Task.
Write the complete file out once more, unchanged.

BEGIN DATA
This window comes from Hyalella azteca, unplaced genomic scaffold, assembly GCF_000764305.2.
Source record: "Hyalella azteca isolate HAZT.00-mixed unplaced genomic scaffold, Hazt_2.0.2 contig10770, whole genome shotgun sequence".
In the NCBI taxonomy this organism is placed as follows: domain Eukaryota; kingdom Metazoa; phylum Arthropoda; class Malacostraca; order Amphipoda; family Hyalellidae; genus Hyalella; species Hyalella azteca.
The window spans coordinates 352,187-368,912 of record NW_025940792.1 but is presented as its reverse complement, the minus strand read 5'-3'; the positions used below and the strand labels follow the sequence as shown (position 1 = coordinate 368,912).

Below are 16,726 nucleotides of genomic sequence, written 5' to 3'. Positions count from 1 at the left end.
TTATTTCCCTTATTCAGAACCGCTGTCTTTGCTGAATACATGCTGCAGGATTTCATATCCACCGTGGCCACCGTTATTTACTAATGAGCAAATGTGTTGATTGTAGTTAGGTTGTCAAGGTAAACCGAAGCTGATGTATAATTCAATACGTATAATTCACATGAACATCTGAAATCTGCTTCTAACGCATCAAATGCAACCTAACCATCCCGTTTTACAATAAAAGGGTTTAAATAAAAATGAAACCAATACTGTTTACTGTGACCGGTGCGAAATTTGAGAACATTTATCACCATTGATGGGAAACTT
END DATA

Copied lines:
This window comes from Hyalella azteca, unplaced genomic scaffold, assembly GCF_000764305.2.
Source record: "Hyalella azteca isolate HAZT.00-mixed unplaced genomic scaffold, Hazt_2.0.2 contig10770, whole genome shotgun sequence".
In the NCBI taxonomy this organism is placed as follows: domain Eukaryota; kingdom Metazoa; phylum Arthropoda; class Malacostraca; order Amphipoda; family Hyalellidae; genus Hyalella; species Hyalella azteca.
The window spans coordinates 352,187-368,912 of record NW_025940792.1 but is presented as its reverse complement, the minus strand read 5'-3'; the positions used below and the strand labels follow the sequence as shown (position 1 = coordinate 368,912).

Below are 16,726 nucleotides of genomic sequence, written 5' to 3'. Positions count from 1 at the left end.
TTATTTCCCTTATTCAGAACCGCTGTCTTTGCTGAATACATGCTGCAGGATTTCATATCCACCGTGGCCACCGTTATTTACTAATGAGCAAATGTGTTGATTGTAGTTAGGTTGTCAAGGTAAACCGAAGCTGATGTATAATTCAATACGTATAATTCACATGAACATCTGAAATCTGCTTCTAACGCATCAAATGCAACCTAACCATCCCGTTTTACAATAAAAGGGTTTAAATAAAAATGAAACCAATACTGTTTACTGTGACCGGTGCGAAATTTGAGAACATTTATCACCATTGATGGGAAACTT